# Pleated Sweep2

Problem50.3dm (957.1 KB)
I am trying to build a hull form. Because NETWORKSRF will not allow me to use frames with crossing lines, I have to split things apart.

In the attached, I have the stem in which I have tried to build using a SWEEP2 to a point. I am curious why the surface comes out accordion pleated and how to correct.

Iâ€™m not sure it does what you want but networkSrf is happy to make a surface from these curves.

-Pascal

You should avoid making 3 sided sided surfaces. You are better off generating clean smooth 4 sided surfaces then trimming them back to 3.

Here is a ship hull tutorial https://www.youtube.com/watch?v=3XkdIsleAqY I think youâ€™ll find helpful.

Definitely stick to 4 sided surfaces as Jason said. It also looks like youâ€™re modelling just down to the waterline only, which will cause added complications in comparison to modelling the entire underwater shape.

Have a look at the attached file to see how a four sided surface would fit into this shape - I havenâ€™t managed to hit your existing curves within any acceptable tolerance but it should give you an idea. You could add in more control points if needed and start shuffling them around to get closer to your desired shape.

I would also consider rebuilding all the curves to make them simpler - the fewer points you have to edit the better!

Problem50.3dm (1.9 MB)

I would love to make them 4 sided but the data is waterlines and frames. I have to match the actual data as close as possible barring errors.

Copy of a description of my method for creating hull surfaces. While this description starts with a table of offsets it also applies if curves already exist. Just skip steps 1 through 4. One of the key elements to the method is extending curves past the edges of the hull to create rectangular topology.

1. Import the offsets into Rhino as 3D points.
1. Create a first set of curve (waterlines, buttocks, stations (frames), sheer, keel/rabbet, etc) through the 3D points. Check for obvious transcription errors. Examples include mixing up 1â€™s and 7â€™s, 3â€™s and 8â€™s, 2â€™ 11 3/8" instead of 1â€™ 11 3/8". Fix those errors in the points and create a new set of curves. Continue until all typos are corrected.
1. Look at the curves including using curvature combs for any major unfair portions. Also check to see how close the curves are to properly intersecting. Do initial fairing of the major edge curves: sheer, stem, keel/rabbet, transom edges, etc. Fairing curves may involve moving control points, use of Fair command and use of Smooth command. Frequently save and keep previous versions by iterating file name. After initially fairing the major edge curves the other curves are initially faired.
1. Look at the initially faired curves. See if any curves look fundamentally wrong. Refair any curves which have significant problems.
1. Create an initial surface using NetworkSrf, Loft or Patch. The choice of which method depends on the shape of the hull. Frequently the surface will extend beyond the edges of the hull to avoid major distortions of the surface. This requires extending the curves so that the resulting network of curves is â€śrectangularâ€ť. Patch is almost always used with an initial starting surface with edges which conform to the edges of the curve network.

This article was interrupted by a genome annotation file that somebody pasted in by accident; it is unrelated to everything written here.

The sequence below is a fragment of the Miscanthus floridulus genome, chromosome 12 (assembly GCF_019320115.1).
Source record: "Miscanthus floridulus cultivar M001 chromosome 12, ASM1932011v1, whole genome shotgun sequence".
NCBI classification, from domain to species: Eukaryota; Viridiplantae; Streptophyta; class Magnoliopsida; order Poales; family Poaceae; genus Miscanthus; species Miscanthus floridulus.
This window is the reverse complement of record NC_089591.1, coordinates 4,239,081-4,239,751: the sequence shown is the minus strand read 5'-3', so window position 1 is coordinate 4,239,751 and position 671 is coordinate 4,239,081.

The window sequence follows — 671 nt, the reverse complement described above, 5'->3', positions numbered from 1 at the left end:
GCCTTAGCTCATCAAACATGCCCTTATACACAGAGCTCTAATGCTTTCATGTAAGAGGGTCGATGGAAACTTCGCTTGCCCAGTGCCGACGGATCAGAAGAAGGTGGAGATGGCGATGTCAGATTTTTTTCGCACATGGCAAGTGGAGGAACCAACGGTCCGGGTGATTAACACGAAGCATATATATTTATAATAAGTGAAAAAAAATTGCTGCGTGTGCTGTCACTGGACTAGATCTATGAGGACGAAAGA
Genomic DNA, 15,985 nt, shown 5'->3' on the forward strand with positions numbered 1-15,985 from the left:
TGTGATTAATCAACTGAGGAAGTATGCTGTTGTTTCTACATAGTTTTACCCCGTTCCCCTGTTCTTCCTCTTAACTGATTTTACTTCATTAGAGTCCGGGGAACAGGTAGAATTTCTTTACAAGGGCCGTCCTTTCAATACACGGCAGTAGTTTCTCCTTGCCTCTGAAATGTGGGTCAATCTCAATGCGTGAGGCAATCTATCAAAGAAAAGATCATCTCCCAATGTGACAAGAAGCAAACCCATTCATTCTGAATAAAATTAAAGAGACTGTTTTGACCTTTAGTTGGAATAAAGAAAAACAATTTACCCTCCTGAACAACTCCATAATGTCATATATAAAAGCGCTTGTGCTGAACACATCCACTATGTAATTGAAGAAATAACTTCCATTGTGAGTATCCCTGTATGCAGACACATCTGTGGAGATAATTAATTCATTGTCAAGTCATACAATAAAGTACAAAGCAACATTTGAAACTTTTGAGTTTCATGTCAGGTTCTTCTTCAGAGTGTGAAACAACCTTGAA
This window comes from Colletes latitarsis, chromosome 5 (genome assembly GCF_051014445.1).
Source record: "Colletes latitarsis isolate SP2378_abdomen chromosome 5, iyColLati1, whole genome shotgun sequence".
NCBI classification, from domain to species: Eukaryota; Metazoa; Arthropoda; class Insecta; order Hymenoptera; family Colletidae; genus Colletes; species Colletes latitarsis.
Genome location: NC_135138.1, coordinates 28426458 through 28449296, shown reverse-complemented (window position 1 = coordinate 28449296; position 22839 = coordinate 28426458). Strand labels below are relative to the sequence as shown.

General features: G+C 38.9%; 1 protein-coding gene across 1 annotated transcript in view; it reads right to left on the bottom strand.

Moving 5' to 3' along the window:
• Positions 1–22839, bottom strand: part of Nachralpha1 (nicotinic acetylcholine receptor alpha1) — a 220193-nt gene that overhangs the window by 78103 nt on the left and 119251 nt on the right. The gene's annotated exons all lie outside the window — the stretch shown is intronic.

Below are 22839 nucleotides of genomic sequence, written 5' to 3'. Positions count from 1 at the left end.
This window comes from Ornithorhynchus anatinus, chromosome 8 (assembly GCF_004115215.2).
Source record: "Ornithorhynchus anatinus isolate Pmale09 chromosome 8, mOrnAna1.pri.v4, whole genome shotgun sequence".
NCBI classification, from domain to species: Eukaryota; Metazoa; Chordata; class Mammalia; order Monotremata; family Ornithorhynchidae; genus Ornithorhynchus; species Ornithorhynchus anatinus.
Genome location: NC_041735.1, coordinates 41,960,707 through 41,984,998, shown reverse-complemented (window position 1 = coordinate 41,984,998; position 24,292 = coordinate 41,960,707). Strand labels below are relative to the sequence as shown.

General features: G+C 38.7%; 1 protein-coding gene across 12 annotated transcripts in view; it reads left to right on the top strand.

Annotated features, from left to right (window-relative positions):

1. Fair the surface. First step is to see if the surface can be rebuilt with fewer control points while staying close enough to the offset point. PointDeviation is used to check the differences between the surface and the imported offsets. Usual procedure is to first use Rebuild or FitSrf. In areas with tight curvature additional control points may be added using InsertKnot which should not change the shape of the surface. The surface with added control points is then used as the starting surface in Patch. Differences between the surface and offset points are checked with PointDeviation. Iterate until a surface with the minimum number of control points which can take the desired shape is found.
1. Move surface control points for final fairing of the surface. This is only done after the minimum control point surface is created. These moves of surface control points should be small.
1. Use Contour and DupEdge to create a new set of lines.

This was previously posted in a thread started by @bigjimslade in November 2015. 3d fairing

1 Like

Big Jim

Are you insisting in your Sweep 2 command for academic purposes, or whatever gets the job done is good enough? If the latter, then I too used the Curve Network and Sweep 2 commands, but used the given curves to create 3 different surfaces (yellow, green, blue). Below are my steps:

1. Changed units from feet to inches (abs. tolerance 0.001" - force of habit)
2. Split the curves around the yellow and blue surfaces
3. Used Network for green and blue surfaces and Sweep2 for yellow surface
4. Matched surfaces till zebras came home (donâ€™t know what I was looking for)
5. Merged surface into one (yellow bottom); poly-surface is also good
6. Intersected your curve network with my surface and the red lines show the intersection (larger picture)

Probably if you spend some more time you hit them (maybe if lowering the tolerance?).

Good luck

I would prefer to get the job done. What is the CURVE NETWORK comment?

Thx.

I meant surface from curve network command.

Ok, NetworkSrf

Hi Jim

Followed some of Davidâ€™s steps, faired your curves, added some more curves and used Sweep 2 command to build 2 surfaces, Then matched them and merged them. Surface is not as true to your curves as my previous post but the zebra stripes have less kinks now. See attachment.

Costel

Problem50_C.3dm (366.2 KB)